I’ve noticed some comments over the years from various people on their tests as Bahá’ís…that sometimes they feel like they are too different than other members of the community, that they are frustrated with fellow believers, that they believe in the Bahá’í Faith but disagree with elements of the administration. These, and many other reasons, create a distance between them and the community.
“Perhaps the greatest test Bahá’ís are ever subjected to is from each other; but for the sake of the Master they should be ever ready to overlook each other’s mistakes, apologize for harsh words they have uttered, forgive and forget. He strongly recommends to you this course of action.”
(From a letter written on behalf of the Guardian to an individual believer, February 18, 1945; Living the Life, p. 12)
The Bahá’í Faith is in a process of learning and growing. As we grow, there are individual and community struggles. This is part of the process.
“Thus you might look upon your own difficulties in the path of service. they are the means of your spirit growing and developing. You will suddenly find that you have conquered many of the problems which upset you, and then you will wonder why the should have troubled you at all. An individual must centre his whole heart and mind on service to the Cause, in accordance with the high standards set by Bahá’u’lláh. When this is done, the Hosts of Supreme Concourse will come to the assistance of the individual, and every difficulty and trial will gradually be overcome.”
(Written by the Guardian’s Secretary on his behalf to an individual believer, October 6, 1954: Living the Life, p. 19)
“He was very sorry to hear that you have had so many tests in your Bahá’í life. There is no doubt that many of them are due to our own nature. In other words, if we are very sensitive, or if we are in some way brought up in a different environment from the Bahá’ís amongst whom we live, we naturally see things differently and may feel them more acutely; and the other side of it is that the imperfections of our fellow-Bahá’ís can be a great trial to us”.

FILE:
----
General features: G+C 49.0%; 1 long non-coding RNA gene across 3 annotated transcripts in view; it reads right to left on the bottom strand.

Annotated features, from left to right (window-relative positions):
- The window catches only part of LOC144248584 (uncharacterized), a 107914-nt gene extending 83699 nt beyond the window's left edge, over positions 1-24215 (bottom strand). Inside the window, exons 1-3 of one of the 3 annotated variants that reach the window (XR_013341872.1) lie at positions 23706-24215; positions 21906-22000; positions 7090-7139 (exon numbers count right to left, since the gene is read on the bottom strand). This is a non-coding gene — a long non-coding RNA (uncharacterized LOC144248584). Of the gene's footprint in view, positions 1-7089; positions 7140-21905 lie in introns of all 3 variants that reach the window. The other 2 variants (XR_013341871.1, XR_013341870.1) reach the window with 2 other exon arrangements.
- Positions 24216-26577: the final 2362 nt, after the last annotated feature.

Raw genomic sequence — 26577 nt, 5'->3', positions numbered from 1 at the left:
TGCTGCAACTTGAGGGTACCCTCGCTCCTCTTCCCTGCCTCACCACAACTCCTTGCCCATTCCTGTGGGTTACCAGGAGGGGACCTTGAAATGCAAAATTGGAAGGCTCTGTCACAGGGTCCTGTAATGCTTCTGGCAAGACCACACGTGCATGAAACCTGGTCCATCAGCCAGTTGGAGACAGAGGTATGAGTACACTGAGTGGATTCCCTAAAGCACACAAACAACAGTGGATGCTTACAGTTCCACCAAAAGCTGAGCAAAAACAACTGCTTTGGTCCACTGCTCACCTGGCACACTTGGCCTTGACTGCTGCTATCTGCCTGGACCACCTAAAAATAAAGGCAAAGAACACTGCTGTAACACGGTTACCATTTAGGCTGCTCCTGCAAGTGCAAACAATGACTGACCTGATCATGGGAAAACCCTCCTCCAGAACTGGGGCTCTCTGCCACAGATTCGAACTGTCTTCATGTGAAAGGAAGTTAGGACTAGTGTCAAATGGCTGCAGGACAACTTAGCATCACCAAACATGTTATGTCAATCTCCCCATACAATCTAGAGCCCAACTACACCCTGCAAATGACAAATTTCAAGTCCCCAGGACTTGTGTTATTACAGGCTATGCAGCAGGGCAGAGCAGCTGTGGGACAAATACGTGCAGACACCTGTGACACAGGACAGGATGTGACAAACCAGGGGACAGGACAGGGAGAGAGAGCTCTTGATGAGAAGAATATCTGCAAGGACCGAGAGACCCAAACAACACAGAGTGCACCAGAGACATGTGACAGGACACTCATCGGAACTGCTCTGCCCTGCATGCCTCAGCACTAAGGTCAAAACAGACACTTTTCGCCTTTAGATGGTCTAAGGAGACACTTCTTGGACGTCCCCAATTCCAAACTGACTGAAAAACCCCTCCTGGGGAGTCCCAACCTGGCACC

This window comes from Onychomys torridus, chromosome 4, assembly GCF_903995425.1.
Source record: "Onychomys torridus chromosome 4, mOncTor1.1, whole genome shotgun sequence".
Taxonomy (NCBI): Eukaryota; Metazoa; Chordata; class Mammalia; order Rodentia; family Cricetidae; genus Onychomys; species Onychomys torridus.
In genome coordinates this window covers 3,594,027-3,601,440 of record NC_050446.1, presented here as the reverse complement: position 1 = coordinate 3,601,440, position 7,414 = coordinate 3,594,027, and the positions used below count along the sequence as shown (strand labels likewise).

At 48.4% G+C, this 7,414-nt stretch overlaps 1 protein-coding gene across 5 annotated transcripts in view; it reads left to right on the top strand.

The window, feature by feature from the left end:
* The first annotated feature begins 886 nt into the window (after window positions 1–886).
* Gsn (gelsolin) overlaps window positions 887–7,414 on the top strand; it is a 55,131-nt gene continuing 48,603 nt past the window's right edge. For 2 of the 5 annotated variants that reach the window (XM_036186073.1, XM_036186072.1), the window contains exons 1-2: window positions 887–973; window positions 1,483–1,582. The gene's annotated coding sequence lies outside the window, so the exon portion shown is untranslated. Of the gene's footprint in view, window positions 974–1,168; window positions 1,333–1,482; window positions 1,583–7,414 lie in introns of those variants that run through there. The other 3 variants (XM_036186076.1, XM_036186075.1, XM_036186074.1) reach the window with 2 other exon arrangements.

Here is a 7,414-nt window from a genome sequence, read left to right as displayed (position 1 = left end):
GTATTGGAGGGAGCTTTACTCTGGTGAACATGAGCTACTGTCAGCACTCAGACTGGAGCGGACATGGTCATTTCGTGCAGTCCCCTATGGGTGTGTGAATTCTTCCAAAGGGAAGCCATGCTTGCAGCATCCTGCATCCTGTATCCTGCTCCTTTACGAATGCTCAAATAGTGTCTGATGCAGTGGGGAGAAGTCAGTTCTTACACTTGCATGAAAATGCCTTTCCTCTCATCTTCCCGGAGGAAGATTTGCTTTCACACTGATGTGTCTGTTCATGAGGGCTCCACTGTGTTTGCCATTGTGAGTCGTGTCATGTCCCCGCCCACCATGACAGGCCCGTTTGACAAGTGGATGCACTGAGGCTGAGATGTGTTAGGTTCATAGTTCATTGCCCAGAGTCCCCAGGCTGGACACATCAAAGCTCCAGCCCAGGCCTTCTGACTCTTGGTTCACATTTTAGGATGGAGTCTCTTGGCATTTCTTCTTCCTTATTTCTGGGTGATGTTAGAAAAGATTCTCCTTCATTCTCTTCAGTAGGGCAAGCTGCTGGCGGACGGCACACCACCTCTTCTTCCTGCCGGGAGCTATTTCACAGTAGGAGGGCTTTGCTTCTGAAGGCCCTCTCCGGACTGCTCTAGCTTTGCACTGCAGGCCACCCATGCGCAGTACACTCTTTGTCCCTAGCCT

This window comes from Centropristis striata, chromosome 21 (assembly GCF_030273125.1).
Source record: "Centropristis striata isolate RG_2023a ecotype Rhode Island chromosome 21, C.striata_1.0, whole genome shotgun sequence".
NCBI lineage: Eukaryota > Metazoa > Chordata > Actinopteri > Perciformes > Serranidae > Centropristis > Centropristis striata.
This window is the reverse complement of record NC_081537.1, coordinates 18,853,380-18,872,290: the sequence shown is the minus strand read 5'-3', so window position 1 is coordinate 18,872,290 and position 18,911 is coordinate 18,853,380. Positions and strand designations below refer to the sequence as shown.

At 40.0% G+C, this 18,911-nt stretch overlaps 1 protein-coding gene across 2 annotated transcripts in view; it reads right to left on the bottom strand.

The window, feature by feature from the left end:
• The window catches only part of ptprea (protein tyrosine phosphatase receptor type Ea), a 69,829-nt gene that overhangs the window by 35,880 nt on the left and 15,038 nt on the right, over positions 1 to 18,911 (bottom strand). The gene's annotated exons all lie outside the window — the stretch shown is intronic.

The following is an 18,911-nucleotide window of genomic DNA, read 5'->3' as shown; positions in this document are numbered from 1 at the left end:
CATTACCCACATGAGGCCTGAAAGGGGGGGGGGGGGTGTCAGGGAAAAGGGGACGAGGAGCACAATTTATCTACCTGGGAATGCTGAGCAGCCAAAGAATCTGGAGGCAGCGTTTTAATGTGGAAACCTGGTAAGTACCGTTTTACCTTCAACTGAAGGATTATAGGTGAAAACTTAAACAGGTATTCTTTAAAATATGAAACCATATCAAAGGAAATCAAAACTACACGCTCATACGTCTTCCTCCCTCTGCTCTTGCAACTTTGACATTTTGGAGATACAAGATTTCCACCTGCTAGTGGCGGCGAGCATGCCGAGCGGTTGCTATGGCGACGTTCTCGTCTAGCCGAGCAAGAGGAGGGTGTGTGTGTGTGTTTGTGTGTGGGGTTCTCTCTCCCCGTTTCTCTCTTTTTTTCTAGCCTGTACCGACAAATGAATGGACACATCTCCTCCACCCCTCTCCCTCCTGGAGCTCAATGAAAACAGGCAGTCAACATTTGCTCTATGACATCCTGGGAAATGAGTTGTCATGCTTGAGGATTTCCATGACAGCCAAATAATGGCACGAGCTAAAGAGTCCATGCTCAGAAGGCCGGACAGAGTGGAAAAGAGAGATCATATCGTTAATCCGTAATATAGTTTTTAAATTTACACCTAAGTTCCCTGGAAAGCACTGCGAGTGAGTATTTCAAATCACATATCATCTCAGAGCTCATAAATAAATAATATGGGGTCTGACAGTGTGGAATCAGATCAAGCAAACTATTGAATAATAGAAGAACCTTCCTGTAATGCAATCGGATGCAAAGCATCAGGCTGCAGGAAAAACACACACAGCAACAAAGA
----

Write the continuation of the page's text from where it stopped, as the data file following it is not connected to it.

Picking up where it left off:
“We must always remember that in the cesspool of materialism, which is what modern civilization has to a certain extent become, Bahá’ís — that is some of them — are still to a certain extent affected by the society from which they have sprung. In other words, they have recognized the Manifestation of God, but they have not been believers long enough, or perhaps not tried hard enough, to become ‘a new Creation’. He feels that, if you close your eyes to the failings of others, and fix your love and prayers upon Bahá’u’lláh, you will have the strength to weather this storm, and will be much better for it in the end, spiritually. Although you suffer, you will gain a maturity that will enable you to be of greater help to both your fellow-Bahá’ís and your children”
(From a letter written on behalf of Shoghi Effendi to an individual believer, April 5, 1956)
No matter how difficult the circumstances, we should not separate ourselves from the community as a whole. The Bahá’í community is an inseparable part of being a Bahá’í.
“For the Bahá’í Faith is above all a way of life. It is not a mere philosophical or social doctrine. It is a closely-knit and harmoniously functioning community, a world-wide spiritual fraternity which seeks to reform the world first and foremost by bringing about a deep inner spiritual change in the heart of individuals. To live the teachings of the Cause should be the paramount concern of every true believer, and the only way to do so is to commune both in spirit and through actual concrete means with the entire community of the faithful. The Bahá’í Cause encourages community life and makes it a duty for every one of its followers to become a living, a fully active and responsible member of the world-wide Bahá’í fellowship.”
(From letter written on behalf of Shoghi Effendi to an individual believer, August 13, 1936)
“Regarding the matter … and the inharmony that seems to exist among certain of the friends … When Bahá’ís permit the dark forces of the world to enter into their own relationships within the Faith they gravely jeopardize its progress; it is the paramount duty of the believers, the Local Assemblies, and particularly the N.S.A. to foster harmony, understanding and love amongst the friends. All should be ready and willing to set aside every personal sense of grievance — justified or unjustified — for the good of the Cause, because the people will never embrace it until they see in its Community life mirrored what is so conspicuously lacking in the world; love and unity.”
(From a letter written on behalf of the Universal House of Justice to the National Spiritual Assembly of Bolivia, August 19, 1985)
Obviously there are individual circumstances. The reason I wrote this post was to be encouraging to those who are having a difficult time, not to berate those who are not able to be more active members of community life. None of us are perfect, all of us are striving. The beauty of this is that we can learn from each other.